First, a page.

As such, a common element of these claims will be claims for failures related to policies and procedures at the jail.  The claims would involve claims for failure to establish the procedures.  The claims would also include claims for failure of hiring, training, supervision, discipline and retention of correctional officers, staff, contractors, agents, management and so on.

Again, the types of claims and the defendants named will depend upon the circumstances.  For instance, the jail may have not policies or procedures and consequently no training, supervision and so on.  On the other hand, the jail may have verbal policies that are not properly implement.  Finally, there may be written policies that are simply not enforced or otherwise taken seriously.

Each of these situations will give rise to its own set of claims.

Medical Negligence Claims

Medical negligence claims will arise under the 8th Amendment, the Civil Rights Act and the New Mexico Tort Claims Act.

Medical negligence claims for jail suicides can be brought under both state and federal law.  The basis for the state law claims will be brought under the New Mexico Tort Claims Act while the federal claims will be brought under §1983 of the Civil Rights Act via the 8th Amendment.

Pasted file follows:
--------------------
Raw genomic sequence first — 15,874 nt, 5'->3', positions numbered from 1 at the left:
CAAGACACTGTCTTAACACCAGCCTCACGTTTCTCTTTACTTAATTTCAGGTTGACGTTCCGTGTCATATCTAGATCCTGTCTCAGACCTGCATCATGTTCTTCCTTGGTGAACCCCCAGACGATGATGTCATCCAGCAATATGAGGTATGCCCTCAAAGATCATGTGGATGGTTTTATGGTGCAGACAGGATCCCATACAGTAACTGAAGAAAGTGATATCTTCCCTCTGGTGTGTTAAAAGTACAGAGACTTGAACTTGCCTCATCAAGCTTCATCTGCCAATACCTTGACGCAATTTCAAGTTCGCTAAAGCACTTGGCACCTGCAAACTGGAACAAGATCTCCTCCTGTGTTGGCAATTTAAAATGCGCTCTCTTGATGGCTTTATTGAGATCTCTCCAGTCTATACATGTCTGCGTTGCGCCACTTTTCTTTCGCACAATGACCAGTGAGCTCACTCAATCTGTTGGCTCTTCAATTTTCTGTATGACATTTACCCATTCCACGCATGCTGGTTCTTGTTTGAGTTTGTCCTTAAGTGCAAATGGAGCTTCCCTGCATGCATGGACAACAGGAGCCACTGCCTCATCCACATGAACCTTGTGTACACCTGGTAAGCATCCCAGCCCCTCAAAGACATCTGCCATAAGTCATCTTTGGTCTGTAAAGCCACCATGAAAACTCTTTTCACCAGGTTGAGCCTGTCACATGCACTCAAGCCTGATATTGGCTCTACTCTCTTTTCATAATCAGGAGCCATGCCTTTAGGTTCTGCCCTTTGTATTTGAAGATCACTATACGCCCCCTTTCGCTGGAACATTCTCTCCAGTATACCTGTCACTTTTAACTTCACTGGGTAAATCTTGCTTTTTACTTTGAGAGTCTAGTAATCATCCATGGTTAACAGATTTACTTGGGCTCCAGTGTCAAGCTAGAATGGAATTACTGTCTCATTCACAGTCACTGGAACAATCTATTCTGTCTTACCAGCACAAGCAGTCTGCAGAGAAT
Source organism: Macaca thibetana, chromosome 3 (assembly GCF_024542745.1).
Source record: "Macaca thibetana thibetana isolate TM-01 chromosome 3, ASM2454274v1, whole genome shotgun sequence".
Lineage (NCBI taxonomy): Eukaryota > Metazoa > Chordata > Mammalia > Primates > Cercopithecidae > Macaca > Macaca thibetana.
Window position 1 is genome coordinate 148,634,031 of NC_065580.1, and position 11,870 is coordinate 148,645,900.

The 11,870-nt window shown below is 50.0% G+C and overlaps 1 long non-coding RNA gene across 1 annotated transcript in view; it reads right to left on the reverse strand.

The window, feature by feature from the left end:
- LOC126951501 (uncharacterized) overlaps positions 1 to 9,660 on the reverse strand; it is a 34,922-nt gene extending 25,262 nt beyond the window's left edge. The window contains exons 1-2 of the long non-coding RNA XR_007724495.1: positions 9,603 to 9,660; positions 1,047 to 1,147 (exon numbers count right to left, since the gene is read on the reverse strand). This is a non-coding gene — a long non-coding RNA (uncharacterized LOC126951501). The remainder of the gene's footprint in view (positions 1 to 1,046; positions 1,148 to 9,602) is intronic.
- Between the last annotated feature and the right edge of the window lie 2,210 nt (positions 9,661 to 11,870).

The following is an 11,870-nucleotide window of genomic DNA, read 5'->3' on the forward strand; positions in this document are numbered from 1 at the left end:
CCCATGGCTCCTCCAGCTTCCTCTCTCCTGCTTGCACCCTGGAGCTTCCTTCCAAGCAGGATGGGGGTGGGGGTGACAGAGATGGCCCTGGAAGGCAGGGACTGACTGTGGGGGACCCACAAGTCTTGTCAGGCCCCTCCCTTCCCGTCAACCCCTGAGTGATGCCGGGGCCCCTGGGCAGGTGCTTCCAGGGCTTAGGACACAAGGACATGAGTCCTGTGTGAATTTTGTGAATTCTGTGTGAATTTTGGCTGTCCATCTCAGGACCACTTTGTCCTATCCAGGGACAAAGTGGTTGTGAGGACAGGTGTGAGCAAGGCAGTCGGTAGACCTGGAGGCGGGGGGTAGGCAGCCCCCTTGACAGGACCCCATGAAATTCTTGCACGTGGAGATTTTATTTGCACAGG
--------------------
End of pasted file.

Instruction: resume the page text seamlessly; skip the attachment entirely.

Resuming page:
Again, inmates have a right to reasonable and adequate medical care.  This would include protection of inmates from suicide while in the care of jail facilities.

These claims would be tied into and related to the screening policies and procedures discussed above.  In fact, the medical provider may be at least partly responsible for establishing these procedures.  After all, these medical procedures typically handle the gamut of medical care issues including mental health.

As the mental health provider, it would be incumbent upon them to monitor the inmates for suicide risks.  This would obviously apply where the medical provider is put on notice of an inmate’s risk for suicide. But the question is more difficult when the medical provider does not have direct knowledge of the inmate’s risks.

On the other hand, a medical provider cannot bury its head in the sand avowing lack of knowledge when it is aware of or should be aware of inadequate screening.